Like Two Previous Strikeforce Shows, Jan. 12 Headliner Tarec Saffiedine Feared Final Event’s Cancelation

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Tarec Saffiedine stands in the cage during his welterweight bout against Scott Smith at the Strikeforce event at Sears Centre Arena on July 30, 2011 in Hoffman Estates, Illinois. (Photo by Josh Hedges/Forza LLC/Forza LLC via Getty Images)

After a year of canceled events, numerous injuries to their high-profile athletes and disagreements with Showtime, Strikeforce is closing its doors after their Jan. 12 show.

The fight card, Strikeforce: Marquardt vs. Saffiedine, will be the promotion’s last before it’s all said and done. However, one of the two fighters in the main event, Tarec Saffiedine (13-3), was worried that the last event wouldn’t even happen.

The recent rash of injuries the company suffered made them cancel their two previous events, so Saffiedine thought the same might happen to the upcoming card in Oklahoma City.

“When I heard that Gilbert Melendez and Luke Rockhold got injured and they didn’t find an opponent for Daniel Cormier and other guys, I was like ‘Maybe they’ll cancel the show. Maybe the show’s not going to happen,'” Saffiedine told GRACIEMAG.com. “I was a little worried [about that] more than Nate Marquardt dropping out of the fight. I don’t think it’s his style to back out of a fight … so I was more afraid of the show being completely canceled because of all these injuries.”

According to the fighter, he was skeptical and worried that after dealing with a handful of fighters withdrawing from the card due to different types of injuries, Strikeforce would decide to just call it quits. Luckily for him, they haven’t, and he’ll fight Nate Marquardt in the main event for the Strikeforce welterweight title.

Following UFC 155, UFC president Dana White apologized to all the Strikeforce fighters for the mess they had to deal with over the last several months, saying what the athletes went through is terrible and that he’s disgusted by it.

Dana White was apologetic towards Strikeforce fighters after consecutive canceled shows and the announcement that the promotion would cease after Jan. 12. (Photo by Jeff Bottari/Zuffa LLC/Zuffa LLC via Getty Images)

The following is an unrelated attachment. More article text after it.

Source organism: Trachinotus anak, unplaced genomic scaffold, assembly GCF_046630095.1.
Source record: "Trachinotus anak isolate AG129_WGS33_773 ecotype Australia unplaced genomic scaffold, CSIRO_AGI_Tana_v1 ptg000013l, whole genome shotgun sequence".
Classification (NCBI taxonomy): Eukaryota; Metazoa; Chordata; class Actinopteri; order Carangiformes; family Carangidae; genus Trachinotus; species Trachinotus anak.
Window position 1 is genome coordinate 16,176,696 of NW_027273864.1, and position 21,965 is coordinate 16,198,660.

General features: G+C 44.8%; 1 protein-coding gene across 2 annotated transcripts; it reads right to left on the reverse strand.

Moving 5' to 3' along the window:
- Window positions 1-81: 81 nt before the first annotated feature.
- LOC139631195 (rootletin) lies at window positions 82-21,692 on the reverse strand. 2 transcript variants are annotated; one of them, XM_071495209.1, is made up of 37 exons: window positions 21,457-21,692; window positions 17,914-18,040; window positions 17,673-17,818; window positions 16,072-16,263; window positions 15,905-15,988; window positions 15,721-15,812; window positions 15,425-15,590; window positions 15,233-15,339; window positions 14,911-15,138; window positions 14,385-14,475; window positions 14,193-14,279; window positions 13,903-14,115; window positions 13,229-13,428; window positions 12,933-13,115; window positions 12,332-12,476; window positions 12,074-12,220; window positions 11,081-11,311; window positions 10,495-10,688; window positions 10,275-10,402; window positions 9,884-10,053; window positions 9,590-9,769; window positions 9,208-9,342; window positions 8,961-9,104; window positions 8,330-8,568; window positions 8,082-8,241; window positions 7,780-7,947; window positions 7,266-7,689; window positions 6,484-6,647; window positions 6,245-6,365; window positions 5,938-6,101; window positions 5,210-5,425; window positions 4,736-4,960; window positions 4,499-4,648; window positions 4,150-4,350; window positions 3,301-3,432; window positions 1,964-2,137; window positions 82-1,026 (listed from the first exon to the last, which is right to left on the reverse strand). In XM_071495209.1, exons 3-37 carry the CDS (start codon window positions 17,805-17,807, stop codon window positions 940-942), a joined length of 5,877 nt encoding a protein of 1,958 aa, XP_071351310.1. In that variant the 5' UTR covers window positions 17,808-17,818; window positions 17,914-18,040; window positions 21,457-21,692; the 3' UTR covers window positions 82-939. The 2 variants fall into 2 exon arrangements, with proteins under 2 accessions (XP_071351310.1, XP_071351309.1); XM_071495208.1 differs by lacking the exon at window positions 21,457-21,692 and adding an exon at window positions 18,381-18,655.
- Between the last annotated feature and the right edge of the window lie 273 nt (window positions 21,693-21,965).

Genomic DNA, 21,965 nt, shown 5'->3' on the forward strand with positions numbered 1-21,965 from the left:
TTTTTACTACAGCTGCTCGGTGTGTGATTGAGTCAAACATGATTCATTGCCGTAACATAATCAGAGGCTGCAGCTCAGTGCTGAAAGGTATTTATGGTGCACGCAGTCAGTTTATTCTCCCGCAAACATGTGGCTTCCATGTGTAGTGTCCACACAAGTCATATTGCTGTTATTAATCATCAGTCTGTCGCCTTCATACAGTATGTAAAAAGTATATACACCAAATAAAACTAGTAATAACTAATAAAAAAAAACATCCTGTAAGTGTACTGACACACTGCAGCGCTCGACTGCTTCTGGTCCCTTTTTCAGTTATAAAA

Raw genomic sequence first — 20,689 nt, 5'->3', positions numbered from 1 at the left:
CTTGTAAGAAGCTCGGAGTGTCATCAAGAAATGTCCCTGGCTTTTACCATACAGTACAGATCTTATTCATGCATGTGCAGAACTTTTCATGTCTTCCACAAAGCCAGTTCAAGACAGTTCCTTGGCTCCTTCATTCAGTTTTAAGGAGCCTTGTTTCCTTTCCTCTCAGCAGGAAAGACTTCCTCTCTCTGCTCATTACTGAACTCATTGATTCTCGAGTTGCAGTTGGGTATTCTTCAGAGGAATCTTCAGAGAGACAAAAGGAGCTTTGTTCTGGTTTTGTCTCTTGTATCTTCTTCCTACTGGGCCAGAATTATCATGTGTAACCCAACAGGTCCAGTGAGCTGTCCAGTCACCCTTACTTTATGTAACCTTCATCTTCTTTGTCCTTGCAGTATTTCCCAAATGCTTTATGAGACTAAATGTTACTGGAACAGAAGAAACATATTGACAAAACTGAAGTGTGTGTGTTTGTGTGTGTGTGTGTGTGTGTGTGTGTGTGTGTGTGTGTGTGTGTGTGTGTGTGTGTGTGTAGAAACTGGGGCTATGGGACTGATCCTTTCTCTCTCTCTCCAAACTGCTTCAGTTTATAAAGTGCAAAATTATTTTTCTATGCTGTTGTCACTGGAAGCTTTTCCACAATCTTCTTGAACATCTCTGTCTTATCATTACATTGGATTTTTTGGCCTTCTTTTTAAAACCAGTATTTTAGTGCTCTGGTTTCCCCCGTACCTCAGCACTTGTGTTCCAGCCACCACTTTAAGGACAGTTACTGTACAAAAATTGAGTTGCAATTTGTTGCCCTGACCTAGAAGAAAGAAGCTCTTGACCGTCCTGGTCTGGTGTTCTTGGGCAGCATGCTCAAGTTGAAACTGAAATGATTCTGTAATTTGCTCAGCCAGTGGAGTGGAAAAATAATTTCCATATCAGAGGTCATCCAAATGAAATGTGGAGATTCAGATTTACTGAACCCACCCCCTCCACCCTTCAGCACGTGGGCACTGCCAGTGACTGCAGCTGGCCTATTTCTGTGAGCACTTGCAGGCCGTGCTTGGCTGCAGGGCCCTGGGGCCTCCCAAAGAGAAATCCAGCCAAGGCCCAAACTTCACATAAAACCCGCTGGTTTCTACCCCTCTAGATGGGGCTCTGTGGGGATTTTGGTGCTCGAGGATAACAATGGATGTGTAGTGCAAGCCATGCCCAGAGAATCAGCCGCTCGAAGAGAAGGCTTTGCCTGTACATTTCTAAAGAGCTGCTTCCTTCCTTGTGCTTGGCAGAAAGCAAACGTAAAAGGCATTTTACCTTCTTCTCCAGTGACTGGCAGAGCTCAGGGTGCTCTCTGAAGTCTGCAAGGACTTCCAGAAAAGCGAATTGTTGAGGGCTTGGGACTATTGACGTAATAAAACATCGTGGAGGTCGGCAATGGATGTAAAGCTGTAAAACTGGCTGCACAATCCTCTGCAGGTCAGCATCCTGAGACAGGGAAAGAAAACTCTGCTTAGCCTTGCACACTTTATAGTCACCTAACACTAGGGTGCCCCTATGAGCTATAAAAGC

“I should probably sit down with all of them,” White said in Las Vegas following their last Pay-Per-View. “It won’t happen again; [It’s] over now.”

Before speaking with GRACIEMAG.com, Saffiedine didn’t realize White said this, but responded to the apology by saying it’s great to hear that kind of thing coming from the UFC boss. Fighters earn their living by stepping into the cage, so to hear White share his regret for how things went is appreciated. He added, however, that it’s ultimately unnecessary.

“I think it’s nice because a lot of fighters never had the chance to fight as much as … they wanted to,” Saffiedine said when hearing of White’s statement. “I think it’s nice for him to … understand that we all need to fight and we all need to make money. I don’t think he needed to apologize, but I think it’s nice that he did.”

The Belgian fighter has spent nearly the last three years competing exclusively for Strikeforce. It’s been his home since he defeated James Terry by unanimous decision at Strikforce Challengers 6 in February of 2010. After seven fights and finally working his way up to a title opportunity, Saffiedine can’t help but feel a bit saddened by the end of the Strikeforce era.

It was a great organization and a big part of his career, he said, and being on the promotion’s final effort is an honor the Team Quest fighter genuinely appreciates.

After nearly three years fighting only in Strikeforce, Tarec Saffiedine is sad to see the company come to a close. (Photo by Josh Hedges/Forza LLC/Forza LLC via Getty Images)

“It’s sad to see Strikeforce go … [and] I really enjoyed fighting for them for a long time,” he said, remembering all the times he stepped in the cage for the company. “They’ve always been good to me. I always wanted to fight a little bit more, but that was the case for all the fighters …

“I was pretty happy … I’m really thankful to be part of the last show.”

As of right now, no new injuries have set a dark cloud over the upcoming Strikeforce show, and all fighters are currently on pace to compete on Jan. 12. Saffiedine said his camp went “pretty well” and, apart from the typical aches and pains that stem from training, nothing major has kept him from pushing himself at 100 percent.

Once fight night comes and goes, “Sponge,” as he’s been called, will work on the next step of his career: a chance to fight in the UFC.

It’s been a dream of his to fight for the Las Vegas-based promotion, and if he wins his title fight against the former No. 1 UFC middleweight contender, Marquardt, then he might just get his chance.

“Hopefully, I earn a spot,” he said. “My goal is … to be the first Belgian to have a fight in the UFC. That’s what I want to accomplish, and so far I’ve been reaching all my goals.”

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